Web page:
We realized last week that our original income model based on home characteristics was providing some strange results, and incomes well above the IRS distribution for the region. This was causing us to under predict eligibility based on income, so we modified our model by creating dummy variables in the Consumer Expenditure Survey data to classify properties in the south, in urban areas, and with black owners. All of these characteristics are representative of the eligible neighborhoods in Westside Atlanta, and accounting for them in our modeling gave us results on a household level that more accurately mirror the IRS income distribution and actual incomes in the area. We are also re-running the other pieces of our models, including the owner-occupancy classification, total program costs under different scenarios, and the home value appreciation clusters for Old Fourth Ward and the Westside.

Above: Map of clusters of homes in Old Fourth Ward and Westside neighborhoods, based on property appreciation trends and important home characteristics

As we enter into the final stages of our project, we have set up meetings with our community partners to receive feedback on our interactive mapping tools. On Monday, we met with members of the Westside Atlanta Land Trust (WALT) to discuss the eligibility tool. While we got great feedback on our progress, we still have some important changes to make, including implementing an edit functionality that will allow residents to update or approve their information in the database. This function will hopefully provide some ownership, oversight, and verification of the data, as owners know their own household characteristics best. We are also working on reformatting the information displayed about the properties and creating a dropdown box for sensitive data, such as lien data and estimated income. It is vital to be careful and respectful with how we display community members’ personal data.

We are now also making good progress on the Harbour Portfolio (predatory lending) mapping tool. On Thursday, we will have a meeting with Sarah Stein from Atlanta Legal Aid to demonstrate our progress, including new demographic overlays, a Zillow search function, and classification of properties owned by plaintiffs. The tool is also now hosted on the Georgia Tech server! You can see our login page at: dssg.gatech.edu/housing.

Above: Current progress on our Harbour mapping tool

We’re hoping to have our modeling and web applications completed by Wednesday evening so that we can spend Thursday and Friday making our poster and preparing for the final presentation on Monday. Time is flying!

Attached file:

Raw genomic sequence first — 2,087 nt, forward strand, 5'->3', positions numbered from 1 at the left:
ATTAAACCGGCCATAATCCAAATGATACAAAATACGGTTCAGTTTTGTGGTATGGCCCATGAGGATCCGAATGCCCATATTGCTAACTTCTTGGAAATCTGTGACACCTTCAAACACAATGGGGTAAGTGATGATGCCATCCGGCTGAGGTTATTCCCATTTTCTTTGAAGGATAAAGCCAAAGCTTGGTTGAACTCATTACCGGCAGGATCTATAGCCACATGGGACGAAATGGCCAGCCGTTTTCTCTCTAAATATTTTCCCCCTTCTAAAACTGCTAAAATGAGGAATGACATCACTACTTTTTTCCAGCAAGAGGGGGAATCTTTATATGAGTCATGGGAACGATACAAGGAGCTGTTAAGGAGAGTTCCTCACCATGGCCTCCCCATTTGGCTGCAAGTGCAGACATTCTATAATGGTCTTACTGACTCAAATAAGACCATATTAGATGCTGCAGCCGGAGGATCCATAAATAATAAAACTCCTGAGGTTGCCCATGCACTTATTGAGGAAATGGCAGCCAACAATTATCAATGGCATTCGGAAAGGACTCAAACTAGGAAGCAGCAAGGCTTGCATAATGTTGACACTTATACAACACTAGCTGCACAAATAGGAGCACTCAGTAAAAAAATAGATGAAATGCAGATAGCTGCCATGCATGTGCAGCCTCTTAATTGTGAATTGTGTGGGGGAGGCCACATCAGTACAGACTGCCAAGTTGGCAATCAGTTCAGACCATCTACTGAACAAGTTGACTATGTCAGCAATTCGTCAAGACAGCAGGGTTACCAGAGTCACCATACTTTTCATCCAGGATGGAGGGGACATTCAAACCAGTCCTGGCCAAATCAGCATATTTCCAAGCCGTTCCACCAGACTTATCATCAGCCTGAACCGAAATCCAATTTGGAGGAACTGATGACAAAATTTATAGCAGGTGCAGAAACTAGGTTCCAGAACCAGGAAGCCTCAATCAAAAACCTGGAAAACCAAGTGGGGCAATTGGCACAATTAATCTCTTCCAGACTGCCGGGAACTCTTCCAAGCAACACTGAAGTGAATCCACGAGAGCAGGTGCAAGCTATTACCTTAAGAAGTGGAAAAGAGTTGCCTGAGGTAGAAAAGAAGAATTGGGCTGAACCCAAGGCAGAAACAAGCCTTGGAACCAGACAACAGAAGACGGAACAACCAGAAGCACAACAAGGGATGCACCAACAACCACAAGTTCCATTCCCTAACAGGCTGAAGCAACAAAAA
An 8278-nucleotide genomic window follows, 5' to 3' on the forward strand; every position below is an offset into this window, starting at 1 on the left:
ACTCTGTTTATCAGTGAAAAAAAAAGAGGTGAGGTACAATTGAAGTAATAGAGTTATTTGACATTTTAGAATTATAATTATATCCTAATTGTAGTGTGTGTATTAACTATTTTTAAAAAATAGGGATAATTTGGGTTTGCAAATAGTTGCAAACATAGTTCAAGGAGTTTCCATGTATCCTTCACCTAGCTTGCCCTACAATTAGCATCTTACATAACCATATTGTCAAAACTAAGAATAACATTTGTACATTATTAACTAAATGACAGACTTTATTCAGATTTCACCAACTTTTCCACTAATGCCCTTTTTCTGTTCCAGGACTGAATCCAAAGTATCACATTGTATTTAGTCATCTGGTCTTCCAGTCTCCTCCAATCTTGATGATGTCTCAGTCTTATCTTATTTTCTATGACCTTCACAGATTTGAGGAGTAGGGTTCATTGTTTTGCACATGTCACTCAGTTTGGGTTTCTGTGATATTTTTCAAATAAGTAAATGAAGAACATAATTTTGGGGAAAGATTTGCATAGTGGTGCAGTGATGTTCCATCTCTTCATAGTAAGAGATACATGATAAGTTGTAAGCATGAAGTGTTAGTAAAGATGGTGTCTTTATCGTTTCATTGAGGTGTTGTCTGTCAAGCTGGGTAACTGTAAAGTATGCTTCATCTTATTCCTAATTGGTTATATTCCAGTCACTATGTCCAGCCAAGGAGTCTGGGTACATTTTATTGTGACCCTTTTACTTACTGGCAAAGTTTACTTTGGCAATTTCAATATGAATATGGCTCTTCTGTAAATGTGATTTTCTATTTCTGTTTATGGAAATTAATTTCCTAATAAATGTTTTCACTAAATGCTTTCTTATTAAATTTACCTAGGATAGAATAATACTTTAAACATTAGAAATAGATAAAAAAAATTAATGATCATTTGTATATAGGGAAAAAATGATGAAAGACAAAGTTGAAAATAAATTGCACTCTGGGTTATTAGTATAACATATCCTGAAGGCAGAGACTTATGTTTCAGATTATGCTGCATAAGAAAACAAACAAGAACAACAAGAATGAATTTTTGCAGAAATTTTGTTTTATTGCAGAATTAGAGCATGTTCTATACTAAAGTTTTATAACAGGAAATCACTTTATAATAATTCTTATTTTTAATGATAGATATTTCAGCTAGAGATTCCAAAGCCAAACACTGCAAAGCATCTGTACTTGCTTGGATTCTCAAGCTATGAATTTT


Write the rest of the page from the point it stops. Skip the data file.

Housing Justice: Two Steps Forward, One Step Back

Last week, we met with our community partners for the first time, attended the Integrated Network for Social Sustainability (INSS) conference, and gained new insight, connections, and a clearer vision of our timeline and final products.

We met with Sarah Stein, an attorney with the Atlanta Legal Aid Society, to discuss Atlanta Legal Aid’s work and to learn more about the case against Harbour Portfolio Advisors. Our main goal for this project is to create an interactive mapping tool to help Atlanta Legal Aid visualize the Harbour properties and other properties in the area to assist with their case. Although a group of Georgia Tech students started on a similar tool last semester, it currently does not have enough of the functionality that Atlanta Legal Aid needs for it to be useful, so we have decided to start over with our own Web App. Here are some snapshots of our app so far:

Bhavya, Keria, and Vishwa have already started creating the tool collaboratively using PHP, Leaflet, and some other platforms. We hope to check in with Atlanta Legal Aid frequently during the design process to incorporate the features that are most important to them, including search and editing functions, overlays for different racial densities and housing prices, toggles to view different sets of properties, sale information for each property, and potentially even information about past evictions. To support this tool, Jeremy has been compiling several databases with information about parcel characteristics and sales transactions. We are still awaiting data from Atlanta Legal Aid, and from Dekalb County.

Big developments related to our second project, Atlanta’s Anti-Displacement Tax Fund, occurred last week. We discovered a report by Matt Bedsole from APD Urban Planning and Management with rigorous predictions of the Anti-Displacement Tax’s reach and potential cost over the next 20 years. This is exactly what we had been hoping to accomplish with this portion of the project. On Thursday, Amanda, Hayley and some other community members met with APD and learned more about their plans related to the project. With the discovery of this information, we have to re-evaluate what we will work for this portion of the project. This weekend, we closely examined the report’s analysis to see if there are any factors we would like to experiment with through our own modeling. We are also looking at ways to make this information more consumable for the community.

Overall, we’re excited to get settled into more clearly defined roles on our project this week. The INSS conference encouraged critical thinking about moral progress and working collaboratively with the community, and we look forward to keeping this in mind as we develop tools with our community partners in mind.